“Oh, I’m fine thank you.” She wasn’t, it was plain to see. The stroke had caused the left side of her face to slide down even further than the right, and she was obviously short of breath. “As long as the cats roams about outside, I’m not worried.”

What’s the cat got to do with it?

“They wait for you to die. They know when it’s time. When my mother died, her cat was at her side; and when it was my father’s turn, the same thing happened. Mamma told me it would happen. She said cats have something to do with your soul – something about how cats are sensitive about the spiritual world. Maybe they help carry the soul to the other side. Maybe they assist the soul out of the body. Or maybe I’m just a bit daft!” She cackled a hoarse laugh while tapping against the side of her head with her good hand.

Servaas didn’t respond. She was old, somewhat senile and weak. To get into a Biblical argument about how stupid it is to think that a cat … ? No, he decided, as he put down his empty tea cup, best to go now.

Over the months that followed, she deteriorated slowly. She refused to see a doctor because they shouldn’t interfere. “Life is a book, Servaas. When you turn the last page, the story ends. You can’t add pages just because you enjoyed the story. And look at my cat – we don’t want to disappoint him, do we?”

The cat, indeed, did spend more and more time inside the house. When her bedroom became her home in November, the cat followed her and refused to budge.

“He waits until I doze off before going outside. That’s why the window is open. Quick out, quick back.” She tried to laugh, spasmed up in a spell of coughing, and gave a weak smile.

Servaas once tried to convince her to consider an old-age home. It was a mistake.

“You crazy?” Her eyes blazed at him. “This is my farm. My grandparents are here. My parents are here. My two children are here. Why would I leave?”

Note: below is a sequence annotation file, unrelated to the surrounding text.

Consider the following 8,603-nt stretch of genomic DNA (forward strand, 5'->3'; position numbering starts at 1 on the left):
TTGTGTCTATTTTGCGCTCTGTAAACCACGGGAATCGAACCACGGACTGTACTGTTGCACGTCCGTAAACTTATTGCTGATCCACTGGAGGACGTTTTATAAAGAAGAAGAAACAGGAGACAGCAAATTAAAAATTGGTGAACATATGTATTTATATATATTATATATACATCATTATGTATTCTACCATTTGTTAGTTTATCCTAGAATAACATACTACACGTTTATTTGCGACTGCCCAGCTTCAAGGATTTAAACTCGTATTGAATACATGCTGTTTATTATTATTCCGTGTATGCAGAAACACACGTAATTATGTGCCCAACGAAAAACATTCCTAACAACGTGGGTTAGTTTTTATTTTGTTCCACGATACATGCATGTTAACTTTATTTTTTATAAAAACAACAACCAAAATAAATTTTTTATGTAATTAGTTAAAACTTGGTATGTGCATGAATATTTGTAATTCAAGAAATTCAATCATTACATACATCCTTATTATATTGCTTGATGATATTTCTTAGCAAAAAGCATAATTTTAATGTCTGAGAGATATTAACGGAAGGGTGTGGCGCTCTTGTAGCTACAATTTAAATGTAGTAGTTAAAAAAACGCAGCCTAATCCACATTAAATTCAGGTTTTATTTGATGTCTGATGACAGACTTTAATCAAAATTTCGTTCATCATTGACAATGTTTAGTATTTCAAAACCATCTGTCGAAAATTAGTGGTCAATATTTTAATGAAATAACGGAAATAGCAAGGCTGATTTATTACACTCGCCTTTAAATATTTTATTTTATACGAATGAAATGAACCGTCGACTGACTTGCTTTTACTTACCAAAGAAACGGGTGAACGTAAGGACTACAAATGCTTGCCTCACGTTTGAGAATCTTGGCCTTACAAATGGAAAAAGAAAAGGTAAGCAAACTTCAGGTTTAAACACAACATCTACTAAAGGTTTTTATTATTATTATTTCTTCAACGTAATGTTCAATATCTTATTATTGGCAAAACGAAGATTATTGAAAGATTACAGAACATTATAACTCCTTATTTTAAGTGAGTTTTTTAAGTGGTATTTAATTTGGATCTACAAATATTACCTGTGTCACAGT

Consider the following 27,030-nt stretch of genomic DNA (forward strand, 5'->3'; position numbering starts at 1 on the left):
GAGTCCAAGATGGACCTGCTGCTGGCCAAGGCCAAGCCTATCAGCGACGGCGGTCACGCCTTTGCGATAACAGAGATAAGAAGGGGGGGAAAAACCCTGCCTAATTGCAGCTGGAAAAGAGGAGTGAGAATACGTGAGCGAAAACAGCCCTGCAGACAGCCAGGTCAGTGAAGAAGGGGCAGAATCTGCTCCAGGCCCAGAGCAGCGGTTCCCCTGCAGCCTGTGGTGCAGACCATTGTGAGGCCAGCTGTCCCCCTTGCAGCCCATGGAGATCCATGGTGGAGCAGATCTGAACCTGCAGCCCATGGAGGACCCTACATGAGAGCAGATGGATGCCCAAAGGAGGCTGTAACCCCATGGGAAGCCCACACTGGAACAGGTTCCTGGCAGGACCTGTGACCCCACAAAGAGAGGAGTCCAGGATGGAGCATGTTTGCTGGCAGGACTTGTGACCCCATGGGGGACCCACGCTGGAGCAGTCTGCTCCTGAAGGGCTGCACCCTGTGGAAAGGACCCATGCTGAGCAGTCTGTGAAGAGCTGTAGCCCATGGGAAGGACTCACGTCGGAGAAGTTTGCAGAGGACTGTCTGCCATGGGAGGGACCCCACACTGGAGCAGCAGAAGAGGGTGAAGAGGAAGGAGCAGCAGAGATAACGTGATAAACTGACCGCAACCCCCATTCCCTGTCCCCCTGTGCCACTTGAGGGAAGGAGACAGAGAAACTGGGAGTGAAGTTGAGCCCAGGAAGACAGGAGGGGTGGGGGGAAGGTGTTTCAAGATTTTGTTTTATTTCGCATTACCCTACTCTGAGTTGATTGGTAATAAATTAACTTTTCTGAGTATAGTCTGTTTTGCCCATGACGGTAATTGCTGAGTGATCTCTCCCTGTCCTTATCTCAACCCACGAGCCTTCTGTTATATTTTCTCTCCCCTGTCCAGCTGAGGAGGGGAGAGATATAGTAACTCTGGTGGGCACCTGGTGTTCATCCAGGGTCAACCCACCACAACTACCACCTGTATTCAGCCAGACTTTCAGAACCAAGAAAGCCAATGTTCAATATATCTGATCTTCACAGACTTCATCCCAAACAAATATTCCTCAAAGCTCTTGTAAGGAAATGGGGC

Servaas knew about the little cemetery near the dam – the one that never held any water. Tannie Nellie said it was the thought that counts, anyway. Her two boys are buried there (what they think were their remains, anyway, she said)– both died n the Helderberg disaster. “The bloody government used that plane to carry stuff for the atom bomb they built. That’s why the Americans blew it up.” It was the only time he ever heard her use foul language.  As for the Americans blowing up a South African plane – well, he’s never heard anything so absurd in his entire life. “That is a problem, of course. They had no cats near when they died…”


The month passes quickly, as time does when the year starts running downhill. Servaas wrestles his old pickup over the rutted road leading to Tijgersrust, Tannie Nellie’s farm. According to local lore, the farm got its name because the last leopard in the district was shot there.

It is still plain to see that the farm must have been very successful at some stage. The remains of several cottages dot the area, stone walls remain where the kraals were and the huge shed must have housed the implements. Now only the skeletons of those days remain. The dam-without-water is a mocking tribute to the dreams of a few generations. Dust to dust, Servaas thinks as he opens the gate.

Phineas opens the door even before he can knock.

“Hai, Mister Servaas, come in. It is a sad day. How did you know?”

“Know what, Phineas?”

“Tannie Nellie has just passed away. Thank you for coming.”


Servaas doesn’t stop at Boggel’s Place when he returns to town. He needs time to think. Last night he dreamt about a cat – a big one with spots. The animal was resting on his bed and refused to budge when he drew the sheets over his head. It wasn’t a nightmare; somehow, it was the most natural thing to share his bed with the creature.

Then there was the other thing: when he opened that gate to the farm, he saw Tannie Nellie’s cat resting on the veranda. He hesitated before knocking, thinking the cat seemed exhausted.

He flops down on his old couch. People can be very strange in their beliefs. Now he, Servaas, isn’t going to be intimidated by some silly myth. That’s why he agreed to bring the cat to town. Phineas told him that he was leaving now that Tannie Nellie is gone; there is nothing to keep him on the farm. If Mister Servaas would be so kind? Please. I can’t take the cat home – in my village people keep too many dogs.

He knew Phineas was lying. He had spent more time on that farm than anybody else. He also knew about the leopard and the cats.

Well, he, Servaas Venter, isn’t superstitious. He’s not afraid. That old woman deluded. Deranged. Demented. Or something.

On impulse, he gets up to peek through the window. The cat is wandering around outside, inspecting his new environment.

Outside, Servaas thinks as he opens the fridge. I’ll put out a cushion and some milk outside.